Reed Maltbie writes “This is one of those great books that is not written for coaches but will help transform the way you communicate with your athletes. Gallo reviews some of the world’s most successful storytellers and brands to discover what makes their stories so engaging, inspiring, and compelling. He discovers that good stories not only stoke people’s’ passion, but they spark action. Great stories can spark an entire team and transform the culture. As a coach, you should be focused on much more than X’s and O’s. You should be transforming the lives of your players through teaching successful life skills and instilling positive values. This book teaches you the power of storytelling for being able to engage your players when you coach, convey your ideas more effectively and help create those memorable moments that spark action and last a lifetime.”

Catch Them Being Good by Tony DiCicco and Colleen Hacker

Skye Eddy Bruce says “I chose this to honor the late Tony DiCicco – my greatest mentor – but also because it’s a must-read for any youth coach.  I read it again this past summer after Tony’s passing, and found it as useful on the third reading as the first! While the subtitle of the book talks about Successfully Coaching Girls – it’s relevant for any coach regardless of the gender the coach.  Catch Them Being Good delves into the heart of what every great coach has in large doses – the ability to connect with their players.  You’ll learn first hand from one of the greatest of all time and his Sport Psychology Consultant – Colleen Hacker – about how to transform from a group of athletes at a tryout to a cohesive team with a shared vision for greatness.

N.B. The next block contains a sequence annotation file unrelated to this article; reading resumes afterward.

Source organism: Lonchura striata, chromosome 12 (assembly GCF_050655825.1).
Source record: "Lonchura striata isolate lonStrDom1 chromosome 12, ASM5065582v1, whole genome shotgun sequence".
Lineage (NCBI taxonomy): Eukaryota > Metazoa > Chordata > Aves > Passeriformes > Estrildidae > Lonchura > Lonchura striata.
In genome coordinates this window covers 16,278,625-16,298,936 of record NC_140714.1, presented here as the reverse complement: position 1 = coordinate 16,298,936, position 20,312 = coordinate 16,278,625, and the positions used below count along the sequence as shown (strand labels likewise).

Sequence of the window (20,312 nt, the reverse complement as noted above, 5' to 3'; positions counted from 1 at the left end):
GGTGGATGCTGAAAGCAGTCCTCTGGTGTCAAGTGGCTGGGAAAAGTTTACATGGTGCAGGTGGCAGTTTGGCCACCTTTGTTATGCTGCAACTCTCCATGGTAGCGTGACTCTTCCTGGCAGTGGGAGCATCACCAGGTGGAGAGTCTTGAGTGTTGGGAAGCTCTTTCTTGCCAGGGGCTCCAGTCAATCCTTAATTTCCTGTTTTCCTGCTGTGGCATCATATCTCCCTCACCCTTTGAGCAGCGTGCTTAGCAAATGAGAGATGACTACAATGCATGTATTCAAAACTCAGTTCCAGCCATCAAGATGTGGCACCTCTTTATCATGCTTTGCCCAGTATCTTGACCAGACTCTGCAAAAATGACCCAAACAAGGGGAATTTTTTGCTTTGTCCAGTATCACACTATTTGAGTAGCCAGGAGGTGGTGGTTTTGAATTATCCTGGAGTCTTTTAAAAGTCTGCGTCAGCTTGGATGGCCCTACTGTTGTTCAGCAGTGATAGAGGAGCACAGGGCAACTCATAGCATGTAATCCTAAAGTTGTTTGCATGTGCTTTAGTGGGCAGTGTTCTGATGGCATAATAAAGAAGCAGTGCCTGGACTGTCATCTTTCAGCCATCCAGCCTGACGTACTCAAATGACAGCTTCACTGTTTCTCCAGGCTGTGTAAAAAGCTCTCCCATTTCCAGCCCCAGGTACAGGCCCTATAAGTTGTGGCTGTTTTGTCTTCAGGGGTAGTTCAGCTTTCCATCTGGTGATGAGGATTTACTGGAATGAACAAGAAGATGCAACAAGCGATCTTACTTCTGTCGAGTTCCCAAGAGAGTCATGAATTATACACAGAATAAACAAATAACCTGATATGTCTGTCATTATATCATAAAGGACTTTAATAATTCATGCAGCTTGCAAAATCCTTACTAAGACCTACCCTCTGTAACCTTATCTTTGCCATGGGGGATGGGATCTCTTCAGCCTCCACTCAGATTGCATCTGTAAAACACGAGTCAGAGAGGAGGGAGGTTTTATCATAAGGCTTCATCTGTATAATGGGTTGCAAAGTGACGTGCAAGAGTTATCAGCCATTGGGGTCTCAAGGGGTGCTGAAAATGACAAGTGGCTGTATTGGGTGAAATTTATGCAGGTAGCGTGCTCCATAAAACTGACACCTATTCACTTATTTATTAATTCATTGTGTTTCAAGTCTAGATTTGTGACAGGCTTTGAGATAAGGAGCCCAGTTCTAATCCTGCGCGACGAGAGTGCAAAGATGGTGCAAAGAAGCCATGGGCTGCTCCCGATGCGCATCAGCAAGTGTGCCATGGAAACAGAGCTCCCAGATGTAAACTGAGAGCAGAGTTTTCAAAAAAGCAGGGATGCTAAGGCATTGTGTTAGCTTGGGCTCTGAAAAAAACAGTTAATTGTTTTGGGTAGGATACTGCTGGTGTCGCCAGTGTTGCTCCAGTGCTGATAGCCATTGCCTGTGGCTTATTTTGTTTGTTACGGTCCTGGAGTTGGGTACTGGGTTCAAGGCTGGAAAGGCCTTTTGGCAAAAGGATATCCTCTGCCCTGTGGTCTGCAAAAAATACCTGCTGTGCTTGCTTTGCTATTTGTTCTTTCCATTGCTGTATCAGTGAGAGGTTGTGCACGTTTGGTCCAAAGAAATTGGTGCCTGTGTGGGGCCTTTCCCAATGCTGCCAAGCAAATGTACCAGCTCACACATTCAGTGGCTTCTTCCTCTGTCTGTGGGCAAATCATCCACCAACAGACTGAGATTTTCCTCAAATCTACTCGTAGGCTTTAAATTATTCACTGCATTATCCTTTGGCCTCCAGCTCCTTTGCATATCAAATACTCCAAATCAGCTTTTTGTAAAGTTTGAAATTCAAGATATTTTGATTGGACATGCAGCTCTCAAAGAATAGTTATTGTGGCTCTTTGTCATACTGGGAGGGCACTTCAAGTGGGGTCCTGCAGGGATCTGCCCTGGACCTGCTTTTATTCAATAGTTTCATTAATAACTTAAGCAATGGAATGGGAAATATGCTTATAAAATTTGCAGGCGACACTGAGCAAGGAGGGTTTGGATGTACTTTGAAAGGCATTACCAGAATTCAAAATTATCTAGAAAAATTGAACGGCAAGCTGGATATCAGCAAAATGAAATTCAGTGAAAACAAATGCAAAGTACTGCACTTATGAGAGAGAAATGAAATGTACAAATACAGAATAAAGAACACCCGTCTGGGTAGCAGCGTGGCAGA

Coaching Better Every Season: A Year-round System for Athlete Development and Program Success by Dr. Wade Gilbert

James Leath says “this book should be mandatory reading for all coaches. When the season ends, coaching doesn’t. Dr. Wade Gilbert brings us a year-around system for Athlete Development, using practical exercises and evaluation tools that coaches can apply to athletes and teams at all levels of competition. These innovative strategies are backed by research and field-tested by some of the best coaches in the athletic world. Check this book out for help producing positive results in both the athletic experience and the scoreboard.”

14 Great Coaches: Learn their Lessons, Improve your Coaching and have a Lasting Impact by Chris Trieste

Glen Mulcahy says “the author has over 20 years experience as a teacher, AD, and PE coordinator and over 10 years experience coaching youth sports.  Chris researched the practices of 14 great coaches in sports including those from the past; Vince Lombardi, John Wooden, Phil Jackson to current active coaches including Pete Carroll, Mike Krzyzewski.  He combines his personal anecdotes as a coach and educator with insight how great coaches make a difference teaching their players to not only become the best athletes but also the best people they can be.”

Do you have any you want to add to the list? Please leave a comment below.